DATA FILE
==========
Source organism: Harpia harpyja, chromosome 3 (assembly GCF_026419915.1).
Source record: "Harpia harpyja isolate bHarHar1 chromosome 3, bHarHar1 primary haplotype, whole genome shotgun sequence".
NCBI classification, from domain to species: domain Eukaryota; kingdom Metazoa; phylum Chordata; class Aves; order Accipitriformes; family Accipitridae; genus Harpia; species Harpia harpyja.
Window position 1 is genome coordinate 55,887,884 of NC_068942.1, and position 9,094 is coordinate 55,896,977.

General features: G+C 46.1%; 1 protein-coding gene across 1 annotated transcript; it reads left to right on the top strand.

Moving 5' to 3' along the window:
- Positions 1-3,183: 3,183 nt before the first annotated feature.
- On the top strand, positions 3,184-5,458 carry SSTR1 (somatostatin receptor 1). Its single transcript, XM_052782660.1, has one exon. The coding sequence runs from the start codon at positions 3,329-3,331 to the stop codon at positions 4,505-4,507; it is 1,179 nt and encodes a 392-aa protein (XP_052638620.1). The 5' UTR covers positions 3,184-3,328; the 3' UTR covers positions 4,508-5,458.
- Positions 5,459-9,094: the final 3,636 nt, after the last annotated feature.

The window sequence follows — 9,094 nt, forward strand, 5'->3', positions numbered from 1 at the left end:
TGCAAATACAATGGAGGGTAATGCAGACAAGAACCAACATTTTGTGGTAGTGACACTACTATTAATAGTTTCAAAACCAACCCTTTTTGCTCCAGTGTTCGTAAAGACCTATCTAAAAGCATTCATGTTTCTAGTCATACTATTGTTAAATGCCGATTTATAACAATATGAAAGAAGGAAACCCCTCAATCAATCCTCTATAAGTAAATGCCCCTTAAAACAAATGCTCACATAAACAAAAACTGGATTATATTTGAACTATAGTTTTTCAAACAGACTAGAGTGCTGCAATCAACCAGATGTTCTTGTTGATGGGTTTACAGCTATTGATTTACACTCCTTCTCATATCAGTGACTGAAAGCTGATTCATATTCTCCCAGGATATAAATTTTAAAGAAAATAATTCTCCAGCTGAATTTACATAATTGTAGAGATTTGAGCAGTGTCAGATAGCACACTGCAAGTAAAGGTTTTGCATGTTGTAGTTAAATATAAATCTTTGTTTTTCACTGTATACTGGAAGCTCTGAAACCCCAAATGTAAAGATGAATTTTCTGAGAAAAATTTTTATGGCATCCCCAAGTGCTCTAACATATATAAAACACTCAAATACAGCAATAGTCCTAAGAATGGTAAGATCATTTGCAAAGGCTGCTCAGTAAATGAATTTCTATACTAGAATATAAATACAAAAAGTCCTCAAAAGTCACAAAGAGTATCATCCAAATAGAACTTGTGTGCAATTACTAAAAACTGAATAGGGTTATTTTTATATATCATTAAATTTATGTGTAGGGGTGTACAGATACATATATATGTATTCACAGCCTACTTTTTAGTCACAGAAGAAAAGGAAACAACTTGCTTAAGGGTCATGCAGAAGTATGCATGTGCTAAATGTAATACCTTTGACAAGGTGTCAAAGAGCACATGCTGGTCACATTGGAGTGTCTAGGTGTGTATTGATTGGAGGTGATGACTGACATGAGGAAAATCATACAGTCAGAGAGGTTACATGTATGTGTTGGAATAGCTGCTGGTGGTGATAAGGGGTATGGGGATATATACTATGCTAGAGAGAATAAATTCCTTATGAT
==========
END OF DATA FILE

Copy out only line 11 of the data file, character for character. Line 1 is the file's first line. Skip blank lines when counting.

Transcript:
TGCAAATACAATGGAGGGTAATGCAGACAAGAACCAACATTTTGTGGTAGTGACACTACTATTAATAGTTTCAAAACCAACCCTTTTTGCTCCAGTGTTCGTAAAGACCTATCTAAAAGCATTCATGTTTCTAGTCATACTATTGTTAAATGCCGATTTATAACAATATGAAAGAAGGAAACCCCTCAATCAATCCTCTATAAGTAAATGCCCCTTAAAACAAATGCTCACATAAACAAAAACTGGATTATATTTGAACTATAGTTTTTCAAACAGACTAGAGTGCTGCAATCAACCAGATGTTCTTGTTGATGGGTTTACAGCTATTGATTTACACTCCTTCTCATATCAGTGACTGAAAGCTGATTCATATTCTCCCAGGATATAAATTTTAAAGAAAATAATTCTCCAGCTGAATTTACATAATTGTAGAGATTTGAGCAGTGTCAGATAGCACACTGCAAGTAAAGGTTTTGCATGTTGTAGTTAAATATAAATCTTTGTTTTTCACTGTATACTGGAAGCTCTGAAACCCCAAATGTAAAGATGAATTTTCTGAGAAAAATTTTTATGGCATCCCCAAGTGCTCTAACATATATAAAACACTCAAATACAGCAATAGTCCTAAGAATGGTAAGATCATTTGCAAAGGCTGCTCAGTAAATGAATTTCTATACTAGAATATAAATACAAAAAGTCCTCAAAAGTCACAAAGAGTATCATCCAAATAGAACTTGTGTGCAATTACTAAAAACTGAATAGGGTTATTTTTATATATCATTAAATTTATGTGTAGGGGTGTACAGATACATATATATGTATTCACAGCCTACTTTTTAGTCACAGAAGAAAAGGAAACAACTTGCTTAAGGGTCATGCAGAAGTATGCATGTGCTAAATGTAATACCTTTGACAAGGTGTCAAAGAGCACATGCTGGTCACATTGGAGTGTCTAGGTGTGTATTGATTGGAGGTGATGACTGACATGAGGAAAATCATACAGTCAGAGAGGTTACATGTATGTGTTGGAATAGCTGCTGGTGGTGATAAGGGGTATGGGGATATATACTATGCTAGAGAGAATAAATTCCTTATGAT